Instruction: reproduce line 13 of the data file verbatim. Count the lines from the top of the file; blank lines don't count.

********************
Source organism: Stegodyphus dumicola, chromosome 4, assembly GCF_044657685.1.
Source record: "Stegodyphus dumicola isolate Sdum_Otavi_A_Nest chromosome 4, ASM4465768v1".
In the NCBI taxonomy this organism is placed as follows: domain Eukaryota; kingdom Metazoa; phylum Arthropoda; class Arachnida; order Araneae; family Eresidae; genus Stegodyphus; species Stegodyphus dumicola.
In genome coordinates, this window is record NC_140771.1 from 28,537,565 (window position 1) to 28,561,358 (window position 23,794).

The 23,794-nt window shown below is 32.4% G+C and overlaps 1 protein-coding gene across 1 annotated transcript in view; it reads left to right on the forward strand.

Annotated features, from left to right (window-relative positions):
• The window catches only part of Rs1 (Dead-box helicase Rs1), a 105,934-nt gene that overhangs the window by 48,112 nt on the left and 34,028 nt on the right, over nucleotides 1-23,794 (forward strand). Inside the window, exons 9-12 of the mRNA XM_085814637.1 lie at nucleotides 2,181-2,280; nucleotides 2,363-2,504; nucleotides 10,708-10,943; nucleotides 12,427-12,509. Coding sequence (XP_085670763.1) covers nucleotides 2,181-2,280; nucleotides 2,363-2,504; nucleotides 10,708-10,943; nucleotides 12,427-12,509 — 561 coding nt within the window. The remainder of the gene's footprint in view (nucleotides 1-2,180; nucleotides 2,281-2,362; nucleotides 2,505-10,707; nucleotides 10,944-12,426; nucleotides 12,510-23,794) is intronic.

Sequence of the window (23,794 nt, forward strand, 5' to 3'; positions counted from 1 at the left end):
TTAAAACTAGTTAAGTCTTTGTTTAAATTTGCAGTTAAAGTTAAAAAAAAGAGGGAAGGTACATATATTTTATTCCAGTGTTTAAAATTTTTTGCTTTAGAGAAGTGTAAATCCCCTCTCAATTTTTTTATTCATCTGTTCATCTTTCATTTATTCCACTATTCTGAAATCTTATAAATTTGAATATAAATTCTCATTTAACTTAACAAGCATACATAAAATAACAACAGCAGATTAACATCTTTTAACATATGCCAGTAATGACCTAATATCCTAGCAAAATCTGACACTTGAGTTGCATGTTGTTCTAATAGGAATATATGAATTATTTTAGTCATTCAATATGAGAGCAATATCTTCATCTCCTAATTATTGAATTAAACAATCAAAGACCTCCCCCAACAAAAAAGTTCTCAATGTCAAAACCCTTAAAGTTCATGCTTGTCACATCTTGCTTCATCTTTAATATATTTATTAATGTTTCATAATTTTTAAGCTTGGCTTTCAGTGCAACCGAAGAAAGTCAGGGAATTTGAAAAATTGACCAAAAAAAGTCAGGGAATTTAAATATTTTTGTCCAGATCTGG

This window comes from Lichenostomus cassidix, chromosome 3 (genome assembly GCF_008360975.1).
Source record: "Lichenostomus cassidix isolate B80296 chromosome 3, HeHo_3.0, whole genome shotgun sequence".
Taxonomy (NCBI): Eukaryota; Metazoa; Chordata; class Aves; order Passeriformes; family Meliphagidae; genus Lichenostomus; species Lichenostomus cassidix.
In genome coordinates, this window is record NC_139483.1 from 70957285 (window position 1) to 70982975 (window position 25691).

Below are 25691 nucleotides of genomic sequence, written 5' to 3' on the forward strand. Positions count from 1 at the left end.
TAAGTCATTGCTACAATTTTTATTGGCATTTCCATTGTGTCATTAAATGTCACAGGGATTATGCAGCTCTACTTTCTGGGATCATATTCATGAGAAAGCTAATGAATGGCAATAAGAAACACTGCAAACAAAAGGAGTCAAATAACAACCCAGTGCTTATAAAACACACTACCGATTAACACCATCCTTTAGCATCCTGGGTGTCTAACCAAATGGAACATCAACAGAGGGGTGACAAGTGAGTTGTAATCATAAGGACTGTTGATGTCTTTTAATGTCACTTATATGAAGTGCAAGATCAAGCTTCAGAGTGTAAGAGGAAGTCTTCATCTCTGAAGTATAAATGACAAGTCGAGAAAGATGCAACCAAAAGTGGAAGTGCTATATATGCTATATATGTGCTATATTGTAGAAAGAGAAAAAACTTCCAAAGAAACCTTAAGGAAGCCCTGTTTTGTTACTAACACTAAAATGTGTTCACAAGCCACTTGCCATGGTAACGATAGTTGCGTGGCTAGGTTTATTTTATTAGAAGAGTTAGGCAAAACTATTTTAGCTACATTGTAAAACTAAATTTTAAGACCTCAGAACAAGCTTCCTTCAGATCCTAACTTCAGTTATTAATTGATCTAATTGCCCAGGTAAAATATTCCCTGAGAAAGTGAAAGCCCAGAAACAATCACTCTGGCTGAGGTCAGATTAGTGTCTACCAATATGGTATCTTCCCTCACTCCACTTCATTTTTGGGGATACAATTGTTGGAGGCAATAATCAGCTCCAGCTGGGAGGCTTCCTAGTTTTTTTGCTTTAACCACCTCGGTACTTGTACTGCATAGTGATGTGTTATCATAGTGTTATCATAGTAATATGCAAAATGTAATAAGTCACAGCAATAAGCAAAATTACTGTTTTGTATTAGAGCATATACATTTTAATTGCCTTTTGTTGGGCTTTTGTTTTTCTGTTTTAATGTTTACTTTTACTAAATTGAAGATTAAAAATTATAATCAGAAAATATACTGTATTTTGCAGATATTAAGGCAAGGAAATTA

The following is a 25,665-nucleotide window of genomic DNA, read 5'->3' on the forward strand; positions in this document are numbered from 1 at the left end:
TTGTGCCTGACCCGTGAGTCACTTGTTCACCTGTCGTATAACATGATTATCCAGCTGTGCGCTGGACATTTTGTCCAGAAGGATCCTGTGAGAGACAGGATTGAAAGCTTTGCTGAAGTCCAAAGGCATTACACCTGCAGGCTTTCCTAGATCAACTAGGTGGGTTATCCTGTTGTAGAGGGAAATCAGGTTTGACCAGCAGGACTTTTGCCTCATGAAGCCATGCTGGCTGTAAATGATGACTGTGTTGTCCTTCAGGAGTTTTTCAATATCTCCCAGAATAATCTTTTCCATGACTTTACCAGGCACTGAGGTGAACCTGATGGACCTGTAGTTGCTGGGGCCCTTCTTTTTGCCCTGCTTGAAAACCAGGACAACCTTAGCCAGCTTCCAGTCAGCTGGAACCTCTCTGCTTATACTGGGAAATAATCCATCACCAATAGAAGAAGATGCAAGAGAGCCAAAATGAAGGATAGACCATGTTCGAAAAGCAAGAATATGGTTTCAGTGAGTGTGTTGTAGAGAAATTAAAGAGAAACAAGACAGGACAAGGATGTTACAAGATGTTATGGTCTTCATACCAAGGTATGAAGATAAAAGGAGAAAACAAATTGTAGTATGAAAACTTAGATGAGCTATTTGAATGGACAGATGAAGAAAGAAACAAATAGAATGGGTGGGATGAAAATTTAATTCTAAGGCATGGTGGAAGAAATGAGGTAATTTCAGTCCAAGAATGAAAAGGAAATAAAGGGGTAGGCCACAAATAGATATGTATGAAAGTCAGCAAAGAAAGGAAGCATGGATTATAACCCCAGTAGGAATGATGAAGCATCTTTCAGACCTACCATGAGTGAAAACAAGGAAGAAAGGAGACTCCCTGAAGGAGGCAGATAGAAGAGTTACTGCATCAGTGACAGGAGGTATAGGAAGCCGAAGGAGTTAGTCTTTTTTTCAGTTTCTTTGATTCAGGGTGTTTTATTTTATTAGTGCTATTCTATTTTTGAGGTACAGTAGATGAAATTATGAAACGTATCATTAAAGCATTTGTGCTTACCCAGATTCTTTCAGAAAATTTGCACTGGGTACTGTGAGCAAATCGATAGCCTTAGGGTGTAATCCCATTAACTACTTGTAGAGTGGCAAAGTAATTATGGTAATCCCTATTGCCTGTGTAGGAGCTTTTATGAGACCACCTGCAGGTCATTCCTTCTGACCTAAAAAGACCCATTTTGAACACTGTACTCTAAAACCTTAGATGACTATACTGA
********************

In genome coordinates, this window is record NC_139483.1 from 70957285 (window position 1) to 70982975 (window position 25691).